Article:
Over the last few weeks, we have seen an unprecedented amount of business closures, while businesses that are still operating are facing tougher trading and liquidity conditions. Either sales are slowing and/or cash collections have become more difficult. Consequently, a lot of companies will endure, or will face, insolvency. So, how can the risk of insolvency be reduced? My six actions are: –

1. Be aware of your company’s financial position
The first action is to understand your financial position. Do not wait until your tax accountant does your quarterly BAS return in May. You need to know the 10 key financial performance numbers which are easy to learn and understand. You can find them in my free eBook here. Make sure you are up to date with the lodgement of your various tax returns, employee entitlements and super and GST payments. Also, it is wise to look at actuals against budget and forecast for the next six months both the profit and loss and the cashflow.

2. Improve your cashflows
Cash is the lifeblood of any business and now is the time to remain vigilant in monitoring and managing cashflows and being active at rectifying potential problems. Some areas to focus and act on are:

● Invoicing more regularly and billing promptly. Don’t wait until the end of the month.
● Focusing on collection from debtors and being proactive. A lack of communication causes many unnecessary problems, so talk to your debtors and come up with solutions that help both of you such as payment plans.
● Accepting credit cards. It is better to lose 1-3% on credit card fees than not get paid or wait a long time to get paid.
● Looking at stock levels. If you can convert stock into cash by moving it do so, even if it is at cost.
● Avoiding over-trading. Do not take on a large order if you do not have the resources to fulfil it. Those resources might be stock, or people, and both these will require cash resources before the customer or client makes payment for the sale.
● Selling assets. Just this week, I walked around a client’s car park and identified three utes and a truck that I got them to sell.

3. Check overhead expenses
This is often looked at when times get tough, but I see two main issues arise. First, business owners wait until way after the sales fall e.g., they see their sales in April fall but wait until June when the cash inflow because of the lower April sales falls before they look at overheads. Second, they do not take severe enough action. Act hard and fast on cutting overheads and then when conditions improve growth overhead expenses slowly and incrementally.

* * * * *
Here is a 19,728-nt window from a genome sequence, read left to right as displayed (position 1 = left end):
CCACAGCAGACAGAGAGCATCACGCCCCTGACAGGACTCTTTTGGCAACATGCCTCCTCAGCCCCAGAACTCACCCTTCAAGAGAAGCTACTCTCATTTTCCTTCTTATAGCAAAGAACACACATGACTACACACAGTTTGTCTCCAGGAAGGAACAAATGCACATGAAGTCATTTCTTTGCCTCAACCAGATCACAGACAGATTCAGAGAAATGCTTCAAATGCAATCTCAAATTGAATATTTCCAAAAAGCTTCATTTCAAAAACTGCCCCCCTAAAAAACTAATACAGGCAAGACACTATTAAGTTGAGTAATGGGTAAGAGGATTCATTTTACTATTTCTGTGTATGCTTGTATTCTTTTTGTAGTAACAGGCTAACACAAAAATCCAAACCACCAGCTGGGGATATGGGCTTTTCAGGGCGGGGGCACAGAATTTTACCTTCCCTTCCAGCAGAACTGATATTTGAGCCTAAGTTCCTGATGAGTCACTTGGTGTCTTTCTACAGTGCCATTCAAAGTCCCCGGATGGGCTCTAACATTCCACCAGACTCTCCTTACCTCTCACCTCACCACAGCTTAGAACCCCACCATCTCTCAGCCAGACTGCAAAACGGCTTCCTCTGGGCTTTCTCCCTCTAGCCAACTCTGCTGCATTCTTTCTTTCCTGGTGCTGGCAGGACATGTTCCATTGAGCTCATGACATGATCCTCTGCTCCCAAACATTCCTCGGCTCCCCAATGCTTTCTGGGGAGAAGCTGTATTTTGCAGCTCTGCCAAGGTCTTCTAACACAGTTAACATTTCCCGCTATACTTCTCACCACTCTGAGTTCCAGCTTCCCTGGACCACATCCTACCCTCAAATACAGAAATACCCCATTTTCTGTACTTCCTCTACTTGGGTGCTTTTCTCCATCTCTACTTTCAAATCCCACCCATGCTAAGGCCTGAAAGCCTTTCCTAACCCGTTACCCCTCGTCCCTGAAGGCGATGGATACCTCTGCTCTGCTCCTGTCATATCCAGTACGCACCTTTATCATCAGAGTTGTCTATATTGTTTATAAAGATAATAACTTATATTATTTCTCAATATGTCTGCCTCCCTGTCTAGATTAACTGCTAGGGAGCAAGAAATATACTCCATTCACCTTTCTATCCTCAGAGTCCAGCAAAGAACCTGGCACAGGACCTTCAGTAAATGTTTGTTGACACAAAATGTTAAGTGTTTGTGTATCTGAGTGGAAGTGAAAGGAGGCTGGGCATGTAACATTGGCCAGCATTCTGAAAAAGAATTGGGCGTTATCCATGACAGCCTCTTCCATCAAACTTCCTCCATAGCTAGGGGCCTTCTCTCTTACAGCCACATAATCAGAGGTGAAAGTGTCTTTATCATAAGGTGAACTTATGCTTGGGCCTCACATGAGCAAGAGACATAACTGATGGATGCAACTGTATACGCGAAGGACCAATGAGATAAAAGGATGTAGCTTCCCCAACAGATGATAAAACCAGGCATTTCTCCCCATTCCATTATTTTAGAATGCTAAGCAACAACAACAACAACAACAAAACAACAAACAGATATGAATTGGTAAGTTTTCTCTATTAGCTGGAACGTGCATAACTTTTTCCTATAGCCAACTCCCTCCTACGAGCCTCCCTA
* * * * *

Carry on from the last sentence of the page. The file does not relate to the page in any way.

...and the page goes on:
4.Investigate financing options and talk to your bank
Look at debtor financing or factoring to get the cash in the door quicker than waiting for the customer to pay. Talk to your bank now, and with a plan and vision about what support you need, why you need it, and when you expect reverting to normal trading/financing conditions. Make sure you talk to your banker in person (or by video-conference) and not just by email. People like to know the people they are dealing with and this needs to be by being visible.

5.Communicate with creditors

The worst thing you can do is ignore creditors. These are people and businesses that have invested in your business by providing you credit. Be open and honest as possible. Talk to them and they will be more likely to help you out. Also, the creditors at the bottom of the list of who gets paid in an insolvency event are probably the ones more likely to cooperate in renegotiating payment terms. Last, do what you say you will do. If you say to a creditor, you will pay them something on Friday, then pay them something on Friday.

6. Seek help

Australian Small Business and Family Enterprise Ombudsman Kate Carnell announced an inquiry to examine the insolvency industry last year. According to a discussion paper issued by Ms Carnell in December 2019, the clear message was that small businesses experiencing financial difficulties frequently “ignore the signs of financial distress, hoping or believing that things will improve, until it is too late.” Therefore, remedies that could have been implemented to turnaround the business had the owner promptly sought professional help often elapse because of delayed response. The ombudsman said that “it’s crucial that small and family businesses experiencing financial difficulties understand they don’t have to go it alone. Rather than toughing it out, lean on a trusted advisor. The sooner small and family businesses get help, the more likely it is they can achieve a turnaround or restructure.”

There are also provisions in the Corporations Act known as Safe Harbour, which allow directors protection from insolvent trading penalties if they implement a plan that has a reasonable expectation of achieving a better outcome than putting the company into administration. To avail themselves of these provisions, the directors need to engage a qualified restructuring advisor.